Tuesday, November 4, 2014

The Couch Crusader - A Look Back at Batman '66 by Geena Phillips

Batman (1966) Season 1, Episode 9 - “Zelda The Great”

"A quiet, peaceful night in the city of Townsville Gotham City; except at the First National Bank, at precisely 8:37." Then, an explosion straight off a sound-effects record rings out, and the establishing shot of the bank's exterior shakes a little!

Inside, a safecracker who doesn't yet understand the inverse causal relationship between "amount of high explosives used" and "quantity of paper money successfully retrieved" is confronted by an intrepid stalwart bank security guard. Now, if you don't have enough time to follow "Hands up! Don't move," (which is it, flatfoot?) with the customary "or I'll shoot!" before you actually DO shoot, then you'll probably end up in front of some kind of review panel of some sort. Luckily for you,
  • the Ferguson Police Department is looking for just your kind of motivated self-starter; and
  • guns, as it turns out, are exactly as effective as all the other tools used by law enforcement in Gotham City (which is to say NOT AT ALL; the thief cold-cocks the guard and gets away with the money),
so you're probably gonna get the opportunity to shoot more unarmed suspects down the road (live the dream, buddy).

What's that, Commissioner Gordon? A thief who robs banks every April 1st for the exact same amount of money each time? Oh, if only there were some sort of pattern for your employees-who-you-could-fire-at-any-time to latch onto; I bet they'd bust this whole thing wide open!

(You can feel Gordon's mounting frustration with his idiotic top men in this whole scene)

What? No one answered the Batphone? Good thing they're outside gazing into the telescope, where they can see the Batsignal. I mean, if they were, say, down in a private sex dungeon or something, Gotham City would be SCREWED.

"A town-hall lecture on Latin American affairs"? Well, at least they're stretching their legs on the excuses to get Bruce and Dick down to the BatCave.

Gordon's fruitlessly waiting on someone to pick up the Batphone is priceless. Now I can't help but imagine Batman's ringback tone; it would have to be a constant loop of "na na na na na na na na na na na na na na na na..."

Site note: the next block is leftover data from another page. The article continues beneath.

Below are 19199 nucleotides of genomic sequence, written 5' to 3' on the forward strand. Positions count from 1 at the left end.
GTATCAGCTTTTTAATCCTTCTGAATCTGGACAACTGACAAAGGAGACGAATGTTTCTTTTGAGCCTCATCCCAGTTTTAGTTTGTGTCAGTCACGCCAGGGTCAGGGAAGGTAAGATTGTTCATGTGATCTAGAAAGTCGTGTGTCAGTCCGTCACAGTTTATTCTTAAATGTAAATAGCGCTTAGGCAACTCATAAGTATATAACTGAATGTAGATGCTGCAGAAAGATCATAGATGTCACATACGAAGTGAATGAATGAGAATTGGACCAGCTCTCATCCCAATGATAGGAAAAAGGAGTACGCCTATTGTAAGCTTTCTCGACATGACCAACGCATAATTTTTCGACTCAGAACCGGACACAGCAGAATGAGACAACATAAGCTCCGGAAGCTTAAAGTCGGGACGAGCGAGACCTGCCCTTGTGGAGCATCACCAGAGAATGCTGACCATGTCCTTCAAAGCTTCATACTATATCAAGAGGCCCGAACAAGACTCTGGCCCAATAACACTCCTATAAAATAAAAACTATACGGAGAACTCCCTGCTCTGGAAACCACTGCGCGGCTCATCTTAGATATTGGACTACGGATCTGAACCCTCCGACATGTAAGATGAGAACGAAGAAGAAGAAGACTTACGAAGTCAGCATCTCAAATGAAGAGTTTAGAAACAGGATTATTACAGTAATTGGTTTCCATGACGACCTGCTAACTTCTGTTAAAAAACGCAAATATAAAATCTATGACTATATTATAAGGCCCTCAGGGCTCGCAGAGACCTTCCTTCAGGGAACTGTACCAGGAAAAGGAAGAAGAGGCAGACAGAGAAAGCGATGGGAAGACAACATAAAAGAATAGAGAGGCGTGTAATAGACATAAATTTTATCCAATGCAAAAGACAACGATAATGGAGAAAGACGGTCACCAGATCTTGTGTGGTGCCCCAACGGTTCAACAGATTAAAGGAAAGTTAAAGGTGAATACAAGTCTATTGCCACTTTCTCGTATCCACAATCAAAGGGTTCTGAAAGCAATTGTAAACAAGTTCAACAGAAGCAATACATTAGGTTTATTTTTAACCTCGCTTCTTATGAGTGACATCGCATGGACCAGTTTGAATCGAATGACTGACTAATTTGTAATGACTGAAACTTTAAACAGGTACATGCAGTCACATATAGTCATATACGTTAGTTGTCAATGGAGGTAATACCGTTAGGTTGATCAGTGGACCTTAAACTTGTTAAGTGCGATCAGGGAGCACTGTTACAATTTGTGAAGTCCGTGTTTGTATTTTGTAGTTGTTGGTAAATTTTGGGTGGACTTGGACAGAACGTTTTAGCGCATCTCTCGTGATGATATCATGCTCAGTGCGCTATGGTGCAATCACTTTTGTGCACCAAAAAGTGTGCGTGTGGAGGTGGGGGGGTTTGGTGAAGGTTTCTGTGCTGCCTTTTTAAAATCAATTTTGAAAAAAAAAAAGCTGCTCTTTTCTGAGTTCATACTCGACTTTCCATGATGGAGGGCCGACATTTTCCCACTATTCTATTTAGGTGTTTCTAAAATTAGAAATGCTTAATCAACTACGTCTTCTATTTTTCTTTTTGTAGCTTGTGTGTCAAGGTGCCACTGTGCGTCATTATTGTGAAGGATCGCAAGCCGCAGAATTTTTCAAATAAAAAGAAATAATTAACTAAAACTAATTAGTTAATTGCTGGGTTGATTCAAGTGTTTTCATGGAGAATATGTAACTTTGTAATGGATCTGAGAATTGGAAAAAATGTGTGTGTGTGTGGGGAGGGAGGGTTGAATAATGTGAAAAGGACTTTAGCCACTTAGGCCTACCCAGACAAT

Note: I don't give a hairy rat's patootie how unnecessary to the plot it is; if you've got a car as awesome as the Batmobile, it behooves you to feature as many shots of it as you possibly can in every episode. End of story.

Oooooh! Not only is Zelda the Great the first obscure villain featured on the show (as well as the first woman), but she's also the first one that they don't already know about in the show's mythology (criminy, I sound like a pop-culture douche). Intriguing...

"Be on the lookout for a woman in an orange dress."

"An orange dress! Good heavens, what is the world coming to?"

(okay, I may have altered that last line a bit)

Batman: "No time to worry about that now; our task is to fight crime."

Translation: I don't give a fuuuuuck what she's got going on in the bathing-suit area, I'mma beat the brakes off her just the same.

"Master Robin?" C'mon Alfred; the LAST thing you should be doing is playing into their delusional architecture. All that does is enable them. 

So, the "criminal genius" behind this whole thing is fooled by a planted news story that the money he stole was counterfeit? You know what they say: Criminals don't become criminals because they're smart.

Also: it's kind of counterintuitive to have a magician be lured by the "easy money" of crime; after all, an integral part of being a magician is the willingness to invest WAY more time and effort into an endeavor than it seems worth.

Something I'm learning from this episode: a stage magician who's a sexy woman is, as it turns out, still annoying.

But the giant padlock on this escape trick tank is EVERYTHING.

>sigh< If your big master plan involves directly and deliberately taking on Batman, you've already lost, moron.

Oh, poor Aunt Harriet! Didn't she read on Snopes about all those "playground matron" scam phone calls going around?

Really, show? A slide whistle when Batman and Robin jump off the balcony? It's enough to make me think you're not taking this whole thing seriously.

So maybe I'm calling it a bit early, but so far Zelda seems like, far and away, the most capable of all the Batman villains on this show.